I’ve just been lurking for a while but now I have a new question.
I just graduated from college in 2010 with a degree in philosophy and have now decided to go back to school to pursue medicine either as a PA, nurse or doctor.
I’m currently taking biology I and chem I at a community college but find the courses severely lacking in difficulty and am really hungry for a challenge.
Right now, I’m in Minnesota, but will most likely be moving back to Chicago in the fall. I will be applying to Northeastern and University of Illinois at Chicago. My question is whether I should apply as a second bachelor’s student and drop out when I have my requirements or as a non-degree seeking student.
This is only an issue for me because I am scared that I won’t be able to get into the classes I need as a non-degree seeking student (this was the case at the University of Minnesota which is the root of my worries). However, I’m equally as scared of the possibility that there will be a black mark on my transcript or other such notes indicating that I did not complete a second bachelor’s.
Has anyone attempted a second bachelor’s and dropped out in the middle? If so, was there any indication on your transcript? What would you guys suggest I do?
I haven’t gone that route, but a lot of the OPM’ers here have. THere is no problem with not finishing a second bachelor’s. That’s a common strategy to get into the classes you want. I also have read posts about 2 post-bacc premed programs in Chicago. I know one is at Dominican University…don’t remember where the other one is. Hopefully some of those folks will chime in.
Register for classes however it works best for you to get the courses you need. I registered as a non-degree student and had no trouble because non-degree students actually registered after graduating seniors. However, at many schools, non-degree students register dead last. There should be no indication on your transcript that you “dropped out”. In any case, it doesn’t matter. You already have a degree, and as long as you have the pre-reqs and do well in them, that’s what adcoms care about.
Hi, and welcome to OPM. I’m in Chicago as well, so welcome (in advance) to the Windy City!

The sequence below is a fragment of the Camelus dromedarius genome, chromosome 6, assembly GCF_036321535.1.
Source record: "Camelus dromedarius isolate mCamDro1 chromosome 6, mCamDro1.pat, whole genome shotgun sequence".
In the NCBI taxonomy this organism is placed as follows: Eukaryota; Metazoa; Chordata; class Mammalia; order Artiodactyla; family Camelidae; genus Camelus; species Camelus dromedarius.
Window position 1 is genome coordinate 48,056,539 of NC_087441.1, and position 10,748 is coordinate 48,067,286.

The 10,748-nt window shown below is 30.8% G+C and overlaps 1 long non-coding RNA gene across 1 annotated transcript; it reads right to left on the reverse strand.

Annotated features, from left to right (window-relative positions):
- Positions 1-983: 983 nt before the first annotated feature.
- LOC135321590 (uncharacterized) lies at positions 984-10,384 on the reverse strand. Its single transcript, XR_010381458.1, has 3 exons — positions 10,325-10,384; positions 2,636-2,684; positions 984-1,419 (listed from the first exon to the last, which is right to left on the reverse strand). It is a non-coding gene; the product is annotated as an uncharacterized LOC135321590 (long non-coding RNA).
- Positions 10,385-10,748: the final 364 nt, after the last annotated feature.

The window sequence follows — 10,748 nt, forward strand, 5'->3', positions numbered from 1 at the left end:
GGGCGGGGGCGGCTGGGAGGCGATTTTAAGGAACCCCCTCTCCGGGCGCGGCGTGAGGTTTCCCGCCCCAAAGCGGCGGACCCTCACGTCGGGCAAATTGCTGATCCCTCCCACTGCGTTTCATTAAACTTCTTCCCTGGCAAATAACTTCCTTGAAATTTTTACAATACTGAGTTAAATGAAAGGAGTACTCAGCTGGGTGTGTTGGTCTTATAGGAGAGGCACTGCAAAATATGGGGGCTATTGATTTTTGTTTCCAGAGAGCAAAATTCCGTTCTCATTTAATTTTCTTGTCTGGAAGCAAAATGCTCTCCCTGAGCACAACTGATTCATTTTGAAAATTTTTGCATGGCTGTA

I don’t know much about Northeastern, but I do know that UIC is a good school. I have a friend doing her pre-med courses there now, and she loves it.
As Kate mentioned, the Chicago area also has several formal post-bac programs, in case you’re interested in going that route. I’m doing a formal post-bac at Dominican University, which is in the Western suburbs. There are also formal post-bacs at Northwestern University, IIT, and Loyola University. So there are four total. A formal post-bac is not necessary, by any means, it’s just another option.
Best of luck to you, and keep us posted on your progress!
In my own experience, I opted as a Bio major instead of a non-degree seeking student. I will not actually complete the degree though. As you mentioned, a non-degree seeking student registers last (even after a freshman with zero credits) at my school. If you’re applying for financial aid, this may affect you as well, but I’m not 100% sure. You may also want to check if your school requires students seeking a degree to work with their respective department for academic advisory oversight. I haven’t had to yet but I’m still taking my intro level courses. My school’s admissions office answered a lot of these questions for me. They even told me about registering as a degree-seeking student even though I’m not pursuing the degree.
- 2old4med Said:
Wowza, they actually said that? That's kinda awesome!
I too have opted for a second bachelor’s degree (at least on paper). This was the only way I could get the necessary financial aid, and is what my adviser suggested even though she is well aware I may not complete the degree (though depending on where/when I apply I would like to if possible). There are no post-bacc programs in my area, so I didn’t have a lot of choice in the matter, but even if I had I would have preferred going the route I am, it is giving me considerable more time to make sure I am prepared for the MCAT and to do a lot of networking with other pre-med students and get some good teacher referrals. Best of luck.
I am finishing up a long, long second bachelor’s degree.
The reasons I chose this route were:
- easier to get classes than a non-degree post-bacc student.
- cheaper to get classes than a non-degree post-bacc student.
- can work toward getting a degree for “time served” rather than a certificate or nothing at all but coursework.
- open to scholarships and grants and other opportunities that are denied to non-students.
- can keep taking more courses if you mess up the one’s you have already taken [sigh . . . ]
- Can use your new degree to get jobs if med school is not working out (hopefully, I won’t have to go that route, but it is a possibility)
- takes longer but at my advanced age, saving a few years probably won’t make any difference in the mind’s of AdComms.